This article is by AE Jones.
One of the hardest jobs for a writer is to pull a reader into their story. I mean, really, really suck them in until they think of the story as a world they can escape to and revel in for hours.
And how do writers do this successfully?
By creating characters that are relatable. Characters that we think of as our friend or our enemy.
Heroes and heroines are the lifeblood of the story. And in romance, the play between these two needs to be magnetic and evocative. Evocative in the sense of stirring emotions. As readers we want to cheer the couple on when they’re together and smack the snot out of them when they’re being obstinate fools.
But since we, as readers, can’t actually physically enter the story, we need to rely on the help of someone else to cheer and smack them in our place.
So who can we turn to? Why secondary characters, of course.
More than a Walk-On Role
Secondary characters should not be relegated to simple walk-on roles. They add value by making the main characters react. And in reacting, we glean info about them.
Don’t we learn more about the heroine from her quirky best friend who pushes her to love again after she has been burnt one too many times?
Or the hero’s free-spirited brother who tells his older, stodgy sibling to stop ignoring his feelings and go for it?
Putting Secondary Characters to Work
In the case of my series, Mind Sweeper, my heroine, Kyle, is a tough nut to crack. She is sarcastic and as prickly as a porcupine. And when she meets Dalton, her quills stand straight up. The relationship can’t be rainbows and puppy dogs right out of the gate after all. But when Kyle is with her teammates, Jean Luc, a ridiculously sexy vampire, and Misha, an over-the-top demon, the reader gets a peek of the soft side of Kyle.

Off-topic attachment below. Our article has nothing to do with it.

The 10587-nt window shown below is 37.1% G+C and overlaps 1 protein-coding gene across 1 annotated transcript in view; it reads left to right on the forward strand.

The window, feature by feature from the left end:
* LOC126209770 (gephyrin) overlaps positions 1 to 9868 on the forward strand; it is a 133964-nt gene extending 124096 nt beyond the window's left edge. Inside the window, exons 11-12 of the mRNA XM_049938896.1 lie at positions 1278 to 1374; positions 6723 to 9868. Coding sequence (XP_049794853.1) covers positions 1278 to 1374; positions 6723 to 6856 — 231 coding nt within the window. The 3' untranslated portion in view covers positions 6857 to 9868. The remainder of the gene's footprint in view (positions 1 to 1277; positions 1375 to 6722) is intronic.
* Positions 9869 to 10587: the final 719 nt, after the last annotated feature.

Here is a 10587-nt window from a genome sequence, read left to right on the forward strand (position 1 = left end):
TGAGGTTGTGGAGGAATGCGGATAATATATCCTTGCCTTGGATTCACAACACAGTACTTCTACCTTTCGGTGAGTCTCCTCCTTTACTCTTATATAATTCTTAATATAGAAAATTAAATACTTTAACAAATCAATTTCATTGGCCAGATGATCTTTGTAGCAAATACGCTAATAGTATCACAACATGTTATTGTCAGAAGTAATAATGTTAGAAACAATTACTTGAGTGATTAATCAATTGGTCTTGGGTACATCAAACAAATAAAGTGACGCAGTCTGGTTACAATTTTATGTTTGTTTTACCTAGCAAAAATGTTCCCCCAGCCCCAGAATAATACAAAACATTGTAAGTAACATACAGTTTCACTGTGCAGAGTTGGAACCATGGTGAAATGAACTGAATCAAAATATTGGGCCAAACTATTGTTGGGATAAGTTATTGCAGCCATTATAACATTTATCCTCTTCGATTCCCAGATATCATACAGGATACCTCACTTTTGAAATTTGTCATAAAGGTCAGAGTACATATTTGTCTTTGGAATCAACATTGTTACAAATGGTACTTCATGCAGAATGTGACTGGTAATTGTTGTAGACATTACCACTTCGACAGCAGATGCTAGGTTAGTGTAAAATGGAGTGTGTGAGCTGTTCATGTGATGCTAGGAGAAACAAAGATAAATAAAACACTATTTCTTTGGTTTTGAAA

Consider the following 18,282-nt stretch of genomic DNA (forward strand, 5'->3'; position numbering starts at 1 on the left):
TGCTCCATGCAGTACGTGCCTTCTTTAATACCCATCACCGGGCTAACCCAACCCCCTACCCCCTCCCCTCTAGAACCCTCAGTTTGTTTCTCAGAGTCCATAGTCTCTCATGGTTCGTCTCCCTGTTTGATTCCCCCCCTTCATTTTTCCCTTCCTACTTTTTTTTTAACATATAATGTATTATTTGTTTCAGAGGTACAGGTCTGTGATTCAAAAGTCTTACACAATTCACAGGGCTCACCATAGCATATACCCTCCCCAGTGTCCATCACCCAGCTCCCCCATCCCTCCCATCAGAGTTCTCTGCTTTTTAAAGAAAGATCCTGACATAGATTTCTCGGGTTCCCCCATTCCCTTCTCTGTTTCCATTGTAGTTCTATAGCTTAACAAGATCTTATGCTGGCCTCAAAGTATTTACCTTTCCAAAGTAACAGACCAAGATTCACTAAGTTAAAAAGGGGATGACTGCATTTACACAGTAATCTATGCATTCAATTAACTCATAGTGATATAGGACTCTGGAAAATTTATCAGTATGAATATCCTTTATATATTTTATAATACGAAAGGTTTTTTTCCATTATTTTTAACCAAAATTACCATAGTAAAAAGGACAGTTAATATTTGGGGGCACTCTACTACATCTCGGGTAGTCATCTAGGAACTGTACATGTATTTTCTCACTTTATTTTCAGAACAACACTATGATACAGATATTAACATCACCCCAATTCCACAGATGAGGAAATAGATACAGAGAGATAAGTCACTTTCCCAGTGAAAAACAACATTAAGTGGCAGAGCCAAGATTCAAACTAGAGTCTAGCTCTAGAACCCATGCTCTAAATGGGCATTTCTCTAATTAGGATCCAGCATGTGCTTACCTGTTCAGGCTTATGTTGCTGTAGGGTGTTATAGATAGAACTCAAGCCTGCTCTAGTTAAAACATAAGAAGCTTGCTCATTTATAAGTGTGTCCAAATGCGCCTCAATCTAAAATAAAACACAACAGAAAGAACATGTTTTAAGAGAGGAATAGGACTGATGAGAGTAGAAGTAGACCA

Only Jean Luc can tell her she is beautiful and not get slugged. And his use of French terms of endearment when she is stressed, clues us in to the fact that Kyle is not as tough as she seems. And then there is Misha who Kyle buys pastries for every day even though she grumbles while doing it. He plays the role of de-facto overbearing brother well. And that is another important clue to who Kyle is. Because if these secondary characters want to protect Kyle, then it comes to reason that she is worth protecting. That she is more than a damaged woman who doesn’t know where she fits in. Jean Luc and Misha are her family. A dysfunctional family that, minus the fangs and glowing eyes, we can relate to. Isn’t it true that seeing how someone interacts with their family helps us to understand who they really are?
And let’s not forget the antagonist in this scenario. How Kyle responds to the big bad guy gives the reader someone to root for.
A True Glimpse
Yes, a good story is about the interactions between the two main characters, but if the only thing the reader sees is how the heroine reacts to the hero, then I would argue we aren’t getting a true glimpse of what she is made of.
She is not just a lover. She can be a friend, sister, mother, grandmother, athlete, business woman, artist, fighter…the list goes on.
And the telling of the story through the interactions between all the characters provides the reader with someone who is multifaceted.
And that’s what makes characters relatable.
About the Author:
AE Jones is the author of Mind Sweeper, winner of the 2013 RWA Golden Heart Award for Paranormal Romance. She lives in Ohio with her eclectic family and friends who in no way resembles any characters in her books. Honest. You can follow her on Facebook and Twitter, and visit her blog at aejonesauthor.com.